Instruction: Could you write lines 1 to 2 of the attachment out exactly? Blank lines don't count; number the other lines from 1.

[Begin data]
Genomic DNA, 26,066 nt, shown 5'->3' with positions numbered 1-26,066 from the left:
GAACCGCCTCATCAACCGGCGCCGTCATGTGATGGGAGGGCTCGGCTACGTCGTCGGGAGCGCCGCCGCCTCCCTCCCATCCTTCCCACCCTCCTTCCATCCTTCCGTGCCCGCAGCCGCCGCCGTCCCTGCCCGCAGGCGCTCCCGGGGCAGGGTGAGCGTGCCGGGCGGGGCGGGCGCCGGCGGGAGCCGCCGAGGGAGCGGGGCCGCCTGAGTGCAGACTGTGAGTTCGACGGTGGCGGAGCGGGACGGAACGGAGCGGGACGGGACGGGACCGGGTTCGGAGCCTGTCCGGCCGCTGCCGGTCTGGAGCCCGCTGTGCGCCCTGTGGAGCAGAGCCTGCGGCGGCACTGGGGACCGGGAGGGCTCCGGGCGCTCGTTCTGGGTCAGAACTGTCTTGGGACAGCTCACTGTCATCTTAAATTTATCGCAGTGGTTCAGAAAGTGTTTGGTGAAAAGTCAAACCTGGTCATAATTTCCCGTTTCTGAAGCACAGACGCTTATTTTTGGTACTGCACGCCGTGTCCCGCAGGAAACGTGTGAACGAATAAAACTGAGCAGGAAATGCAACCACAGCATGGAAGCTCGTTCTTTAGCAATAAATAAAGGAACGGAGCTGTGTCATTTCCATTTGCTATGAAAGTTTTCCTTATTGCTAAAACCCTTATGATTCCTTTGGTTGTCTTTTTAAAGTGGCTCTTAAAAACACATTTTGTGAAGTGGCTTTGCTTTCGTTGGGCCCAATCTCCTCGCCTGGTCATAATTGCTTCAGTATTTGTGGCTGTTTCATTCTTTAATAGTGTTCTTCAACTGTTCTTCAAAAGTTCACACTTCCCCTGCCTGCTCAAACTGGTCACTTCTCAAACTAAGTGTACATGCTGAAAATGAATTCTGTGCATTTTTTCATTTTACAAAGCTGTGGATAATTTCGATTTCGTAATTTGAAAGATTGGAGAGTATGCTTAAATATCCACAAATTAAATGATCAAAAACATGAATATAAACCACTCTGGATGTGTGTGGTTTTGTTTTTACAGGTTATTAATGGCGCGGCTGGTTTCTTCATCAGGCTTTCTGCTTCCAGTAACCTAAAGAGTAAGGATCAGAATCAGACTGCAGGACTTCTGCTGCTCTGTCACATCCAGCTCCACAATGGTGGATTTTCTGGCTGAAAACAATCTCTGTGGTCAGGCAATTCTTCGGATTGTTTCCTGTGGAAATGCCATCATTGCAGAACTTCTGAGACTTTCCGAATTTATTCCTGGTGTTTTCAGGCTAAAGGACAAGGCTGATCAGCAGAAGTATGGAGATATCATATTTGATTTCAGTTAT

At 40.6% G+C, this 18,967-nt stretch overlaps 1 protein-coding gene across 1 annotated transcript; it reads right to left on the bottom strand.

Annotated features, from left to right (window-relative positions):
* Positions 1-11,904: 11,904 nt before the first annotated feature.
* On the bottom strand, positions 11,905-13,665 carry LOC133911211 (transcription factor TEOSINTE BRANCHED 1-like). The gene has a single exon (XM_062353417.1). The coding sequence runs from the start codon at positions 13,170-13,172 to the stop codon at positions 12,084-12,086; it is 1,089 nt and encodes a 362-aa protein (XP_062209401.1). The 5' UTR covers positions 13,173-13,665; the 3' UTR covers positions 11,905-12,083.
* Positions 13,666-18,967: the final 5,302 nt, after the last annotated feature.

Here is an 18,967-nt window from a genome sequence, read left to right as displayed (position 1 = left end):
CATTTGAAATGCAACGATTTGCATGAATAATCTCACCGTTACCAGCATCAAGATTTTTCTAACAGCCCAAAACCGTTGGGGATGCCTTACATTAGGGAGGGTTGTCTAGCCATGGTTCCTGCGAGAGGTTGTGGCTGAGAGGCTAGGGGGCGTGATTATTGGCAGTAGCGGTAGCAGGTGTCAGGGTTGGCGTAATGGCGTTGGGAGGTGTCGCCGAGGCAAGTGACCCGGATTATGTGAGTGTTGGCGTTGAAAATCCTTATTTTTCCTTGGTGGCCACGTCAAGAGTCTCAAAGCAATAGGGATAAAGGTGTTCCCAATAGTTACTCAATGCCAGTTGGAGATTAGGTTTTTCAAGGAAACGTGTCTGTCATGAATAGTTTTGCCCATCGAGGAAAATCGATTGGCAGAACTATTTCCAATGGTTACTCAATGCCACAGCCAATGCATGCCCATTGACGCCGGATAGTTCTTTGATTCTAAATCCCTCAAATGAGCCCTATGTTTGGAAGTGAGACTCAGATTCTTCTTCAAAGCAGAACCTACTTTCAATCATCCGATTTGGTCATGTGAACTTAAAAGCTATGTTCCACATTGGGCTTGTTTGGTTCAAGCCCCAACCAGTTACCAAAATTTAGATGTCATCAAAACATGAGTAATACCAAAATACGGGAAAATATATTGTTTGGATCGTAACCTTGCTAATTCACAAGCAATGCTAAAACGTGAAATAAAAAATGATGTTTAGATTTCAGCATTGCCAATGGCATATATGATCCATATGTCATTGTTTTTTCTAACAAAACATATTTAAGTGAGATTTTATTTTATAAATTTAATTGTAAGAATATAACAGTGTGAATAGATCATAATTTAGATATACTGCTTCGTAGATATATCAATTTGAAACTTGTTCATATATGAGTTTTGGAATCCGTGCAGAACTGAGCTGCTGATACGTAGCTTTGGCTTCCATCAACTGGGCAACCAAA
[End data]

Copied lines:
Genomic DNA, 26,066 nt, shown 5'->3' with positions numbered 1-26,066 from the left:
GAACCGCCTCATCAACCGGCGCCGTCATGTGATGGGAGGGCTCGGCTACGTCGTCGGGAGCGCCGCCGCCTCCCTCCCATCCTTCCCACCCTCCTTCCATCCTTCCGTGCCCGCAGCCGCCGCCGTCCCTGCCCGCAGGCGCTCCCGGGGCAGGGTGAGCGTGCCGGGCGGGGCGGGCGCCGGCGGGAGCCGCCGAGGGAGCGGGGCCGCCTGAGTGCAGACTGTGAGTTCGACGGTGGCGGAGCGGGACGGAACGGAGCGGGACGGGACGGGACCGGGTTCGGAGCCTGTCCGGCCGCTGCCGGTCTGGAGCCCGCTGTGCGCCCTGTGGAGCAGAGCCTGCGGCGGCACTGGGGACCGGGAGGGCTCCGGGCGCTCGTTCTGGGTCAGAACTGTCTTGGGACAGCTCACTGTCATCTTAAATTTATCGCAGTGGTTCAGAAAGTGTTTGGTGAAAAGTCAAACCTGGTCATAATTTCCCGTTTCTGAAGCACAGACGCTTATTTTTGGTACTGCACGCCGTGTCCCGCAGGAAACGTGTGAACGAATAAAACTGAGCAGGAAATGCAACCACAGCATGGAAGCTCGTTCTTTAGCAATAAATAAAGGAACGGAGCTGTGTCATTTCCATTTGCTATGAAAGTTTTCCTTATTGCTAAAACCCTTATGATTCCTTTGGTTGTCTTTTTAAAGTGGCTCTTAAAAACACATTTTGTGAAGTGGCTTTGCTTTCGTTGGGCCCAATCTCCTCGCCTGGTCATAATTGCTTCAGTATTTGTGGCTGTTTCATTCTTTAATAGTGTTCTTCAACTGTTCTTCAAAAGTTCACACTTCCCCTGCCTGCTCAAACTGGTCACTTCTCAAACTAAGTGTACATGCTGAAAATGAATTCTGTGCATTTTTTCATTTTACAAAGCTGTGGATAATTTCGATTTCGTAATTTGAAAGATTGGAGAGTATGCTTAAATATCCACAAATTAAATGATCAAAAACATGAATATAAACCACTCTGGATGTGTGTGGTTTTGTTTTTACAGGTTATTAATGGCGCGGCTGGTTTCTTCATCAGGCTTTCTGCTTCCAGTAACCTAAAGAGTAAGGATCAGAATCAGACTGCAGGACTTCTGCTGCTCTGTCACATCCAGCTCCACAATGGTGGATTTTCTGGCTGAAAACAATCTCTGTGGTCAGGCAATTCTTCGGATTGTTTCCTGTGGAAATGCCATCATTGCAGAACTTCTGAGACTTTCCGAATTTATTCCTGGTGTTTTCAGGCTAAAGGACAAGGCTGATCAGCAGAAGTATGGAGATATCATATTTGATTTCAGTTAT